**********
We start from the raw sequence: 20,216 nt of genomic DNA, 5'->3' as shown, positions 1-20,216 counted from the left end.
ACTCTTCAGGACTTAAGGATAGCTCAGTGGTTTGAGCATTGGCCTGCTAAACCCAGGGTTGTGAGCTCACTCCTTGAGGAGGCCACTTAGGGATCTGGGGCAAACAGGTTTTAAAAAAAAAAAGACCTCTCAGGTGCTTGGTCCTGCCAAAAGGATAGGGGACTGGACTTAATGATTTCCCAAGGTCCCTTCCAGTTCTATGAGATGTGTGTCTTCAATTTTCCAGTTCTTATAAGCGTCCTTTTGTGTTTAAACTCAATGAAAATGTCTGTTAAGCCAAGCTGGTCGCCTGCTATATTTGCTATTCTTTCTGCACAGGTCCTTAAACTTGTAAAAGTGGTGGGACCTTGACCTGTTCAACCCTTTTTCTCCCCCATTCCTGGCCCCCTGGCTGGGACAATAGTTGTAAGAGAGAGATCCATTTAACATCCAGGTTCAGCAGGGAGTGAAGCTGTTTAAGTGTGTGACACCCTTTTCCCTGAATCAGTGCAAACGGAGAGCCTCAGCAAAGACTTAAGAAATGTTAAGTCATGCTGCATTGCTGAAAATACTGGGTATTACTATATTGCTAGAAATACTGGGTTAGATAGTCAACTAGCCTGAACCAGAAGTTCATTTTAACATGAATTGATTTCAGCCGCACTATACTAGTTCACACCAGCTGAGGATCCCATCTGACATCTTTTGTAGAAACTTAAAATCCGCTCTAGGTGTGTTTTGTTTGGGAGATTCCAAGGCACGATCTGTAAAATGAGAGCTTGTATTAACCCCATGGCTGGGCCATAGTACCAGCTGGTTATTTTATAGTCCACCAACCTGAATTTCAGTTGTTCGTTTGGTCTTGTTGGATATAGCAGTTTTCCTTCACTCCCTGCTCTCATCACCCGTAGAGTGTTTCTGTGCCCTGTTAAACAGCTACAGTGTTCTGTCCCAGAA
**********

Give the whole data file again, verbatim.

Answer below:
We start from the raw sequence: 20,216 nt of genomic DNA, 5'->3' as shown, positions 1-20,216 counted from the left end.
ACTCTTCAGGACTTAAGGATAGCTCAGTGGTTTGAGCATTGGCCTGCTAAACCCAGGGTTGTGAGCTCACTCCTTGAGGAGGCCACTTAGGGATCTGGGGCAAACAGGTTTTAAAAAAAAAAAGACCTCTCAGGTGCTTGGTCCTGCCAAAAGGATAGGGGACTGGACTTAATGATTTCCCAAGGTCCCTTCCAGTTCTATGAGATGTGTGTCTTCAATTTTCCAGTTCTTATAAGCGTCCTTTTGTGTTTAAACTCAATGAAAATGTCTGTTAAGCCAAGCTGGTCGCCTGCTATATTTGCTATTCTTTCTGCACAGGTCCTTAAACTTGTAAAAGTGGTGGGACCTTGACCTGTTCAACCCTTTTTCTCCCCCATTCCTGGCCCCCTGGCTGGGACAATAGTTGTAAGAGAGAGATCCATTTAACATCCAGGTTCAGCAGGGAGTGAAGCTGTTTAAGTGTGTGACACCCTTTTCCCTGAATCAGTGCAAACGGAGAGCCTCAGCAAAGACTTAAGAAATGTTAAGTCATGCTGCATTGCTGAAAATACTGGGTATTACTATATTGCTAGAAATACTGGGTTAGATAGTCAACTAGCCTGAACCAGAAGTTCATTTTAACATGAATTGATTTCAGCCGCACTATACTAGTTCACACCAGCTGAGGATCCCATCTGACATCTTTTGTAGAAACTTAAAATCCGCTCTAGGTGTGTTTTGTTTGGGAGATTCCAAGGCACGATCTGTAAAATGAGAGCTTGTATTAACCCCATGGCTGGGCCATAGTACCAGCTGGTTATTTTATAGTCCACCAACCTGAATTTCAGTTGTTCGTTTGGTCTTGTTGGATATAGCAGTTTTCCTTCACTCCCTGCTCTCATCACCCGTAGAGTGTTTCTGTGCCCTGTTAAACAGCTACAGTGTTCTGTCCCAGAA